Beauty Travelogue: Istanbul
By Ying Chu
All that time invested in scrubbing and pummeling the bodyso what about the face? Well, save for the raw ingredients and a few natural salves found in the traditional bazaars, I'm hard-pressed to unearth many local skincare wares.
"Our grandmothers just used natural oils and soap on their skin," reveals Asli Sümer, the 40-something founder of the buzzy artSümer gallery. "But traditions shift with each generation. Women now rely on European and American brands."
One U.S. brand that's made a big splash in Turkey is the famously kelp-infused La Mer, which launched in Istanbul six years ago. (Could its success be a tribute to the Bosphorus?) With the introduction of The Moisturizing Soft Cream, an insanely hydrating potion delivered with a new, Cool Whip-esque consistency, the brand's looking to win even more devotees in balmy locales like Istanbul. "I labored over this formula for four years," says Loretta Miraglia, head of product development at La Mer. "We make 1,000 kilos at a time, but the first few batches simply weren't right, so I rejected them." They finally nailed it on the fourth try.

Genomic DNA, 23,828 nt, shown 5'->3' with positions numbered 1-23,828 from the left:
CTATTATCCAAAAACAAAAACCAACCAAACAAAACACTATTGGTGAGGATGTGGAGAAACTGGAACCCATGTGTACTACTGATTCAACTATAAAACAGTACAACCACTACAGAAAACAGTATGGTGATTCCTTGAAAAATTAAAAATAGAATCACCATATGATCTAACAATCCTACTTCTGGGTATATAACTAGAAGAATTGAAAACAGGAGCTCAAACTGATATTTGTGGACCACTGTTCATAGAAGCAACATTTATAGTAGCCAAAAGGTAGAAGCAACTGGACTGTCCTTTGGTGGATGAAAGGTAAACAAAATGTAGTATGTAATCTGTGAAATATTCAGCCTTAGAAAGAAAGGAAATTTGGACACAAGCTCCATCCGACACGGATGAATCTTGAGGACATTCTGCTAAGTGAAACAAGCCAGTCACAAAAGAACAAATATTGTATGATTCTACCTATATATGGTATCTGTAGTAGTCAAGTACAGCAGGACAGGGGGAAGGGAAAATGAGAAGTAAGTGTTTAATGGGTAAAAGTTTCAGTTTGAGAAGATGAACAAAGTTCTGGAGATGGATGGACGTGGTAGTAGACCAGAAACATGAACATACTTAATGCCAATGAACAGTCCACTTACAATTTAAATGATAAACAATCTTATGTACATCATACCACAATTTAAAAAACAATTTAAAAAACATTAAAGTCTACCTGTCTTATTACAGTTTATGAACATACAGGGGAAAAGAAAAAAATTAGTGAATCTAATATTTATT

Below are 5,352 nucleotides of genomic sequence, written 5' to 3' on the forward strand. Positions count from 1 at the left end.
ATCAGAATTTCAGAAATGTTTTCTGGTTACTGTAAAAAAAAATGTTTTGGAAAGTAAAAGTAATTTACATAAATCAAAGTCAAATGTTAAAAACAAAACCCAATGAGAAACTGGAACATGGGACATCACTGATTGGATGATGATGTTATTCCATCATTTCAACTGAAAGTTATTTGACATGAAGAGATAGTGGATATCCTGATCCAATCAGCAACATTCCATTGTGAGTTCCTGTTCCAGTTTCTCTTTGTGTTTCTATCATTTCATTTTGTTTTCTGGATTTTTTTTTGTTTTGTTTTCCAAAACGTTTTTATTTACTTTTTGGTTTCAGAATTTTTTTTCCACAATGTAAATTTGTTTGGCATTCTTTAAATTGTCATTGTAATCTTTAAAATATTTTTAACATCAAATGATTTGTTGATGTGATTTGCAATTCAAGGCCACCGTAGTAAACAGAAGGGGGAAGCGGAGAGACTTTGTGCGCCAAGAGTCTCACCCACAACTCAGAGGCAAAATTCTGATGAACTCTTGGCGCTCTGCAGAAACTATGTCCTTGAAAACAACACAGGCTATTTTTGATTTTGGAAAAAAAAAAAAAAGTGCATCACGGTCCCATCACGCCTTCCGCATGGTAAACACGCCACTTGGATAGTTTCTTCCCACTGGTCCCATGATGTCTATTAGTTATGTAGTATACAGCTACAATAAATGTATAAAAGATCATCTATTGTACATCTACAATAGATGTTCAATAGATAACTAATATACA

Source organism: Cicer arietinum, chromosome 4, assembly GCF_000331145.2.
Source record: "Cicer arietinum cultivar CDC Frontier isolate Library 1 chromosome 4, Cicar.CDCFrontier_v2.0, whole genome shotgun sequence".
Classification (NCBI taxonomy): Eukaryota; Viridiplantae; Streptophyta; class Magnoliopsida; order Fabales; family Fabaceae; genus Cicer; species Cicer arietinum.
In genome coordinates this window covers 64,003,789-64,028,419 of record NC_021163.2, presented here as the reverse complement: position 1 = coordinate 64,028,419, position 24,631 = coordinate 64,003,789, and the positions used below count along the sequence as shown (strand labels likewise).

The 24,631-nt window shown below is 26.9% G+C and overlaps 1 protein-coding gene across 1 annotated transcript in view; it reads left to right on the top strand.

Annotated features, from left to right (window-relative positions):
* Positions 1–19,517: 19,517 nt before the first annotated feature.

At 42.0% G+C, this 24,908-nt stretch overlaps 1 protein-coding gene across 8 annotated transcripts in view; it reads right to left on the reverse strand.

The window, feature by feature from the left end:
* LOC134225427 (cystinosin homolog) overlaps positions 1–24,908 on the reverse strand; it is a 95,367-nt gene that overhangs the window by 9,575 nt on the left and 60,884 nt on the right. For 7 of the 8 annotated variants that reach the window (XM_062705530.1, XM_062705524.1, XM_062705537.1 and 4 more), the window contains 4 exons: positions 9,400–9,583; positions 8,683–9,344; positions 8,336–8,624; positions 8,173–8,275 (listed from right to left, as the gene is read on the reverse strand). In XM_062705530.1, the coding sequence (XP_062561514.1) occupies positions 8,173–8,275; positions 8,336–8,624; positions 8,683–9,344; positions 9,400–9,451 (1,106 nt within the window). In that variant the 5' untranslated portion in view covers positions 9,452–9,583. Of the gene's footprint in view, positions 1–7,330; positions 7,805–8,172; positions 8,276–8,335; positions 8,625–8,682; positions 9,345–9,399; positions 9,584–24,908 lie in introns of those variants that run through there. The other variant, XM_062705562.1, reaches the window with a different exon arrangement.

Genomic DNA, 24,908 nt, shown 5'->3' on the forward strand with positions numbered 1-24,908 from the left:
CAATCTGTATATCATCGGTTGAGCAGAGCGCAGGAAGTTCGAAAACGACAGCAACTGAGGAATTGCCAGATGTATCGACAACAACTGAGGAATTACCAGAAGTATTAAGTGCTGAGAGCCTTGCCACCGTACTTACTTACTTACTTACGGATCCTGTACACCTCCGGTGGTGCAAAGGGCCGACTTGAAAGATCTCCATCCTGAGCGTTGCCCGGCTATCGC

Strolling through Istanbul's sprawling neighborhoods, I discover that Turkish women aren't shy about glamour. Thick kohl eyeliner and glossy lips are as ubiquitous on bar-hoppers in Beyoglu as they are on Turkish CNN's morning news anchors.
"At first I was shocked to see all that makeup," says Shelley Lashley, a British-born makeup artist who's lived in Istanbul for five years. "Even brides want sexy, smoky eyes. I was so used to the virginal look for weddings," she adds appreciatively.
Her hang-up: When it comes to her work for fashion campaigns, the models cast are often fair-skinned Nordic blondesa stretch for the average Istanbul native.
Asli Yonter (apparently, "Asli" is this nation's "Jen"), a 30-year-old gallery assistant to Sümer, isn't phased by the Western beauty influx. She pegs it as an appreciation for European sensibility, citing Vanessa Paradis and Audrey Tatou as beauty icons. "It reflects how international we've become," she says.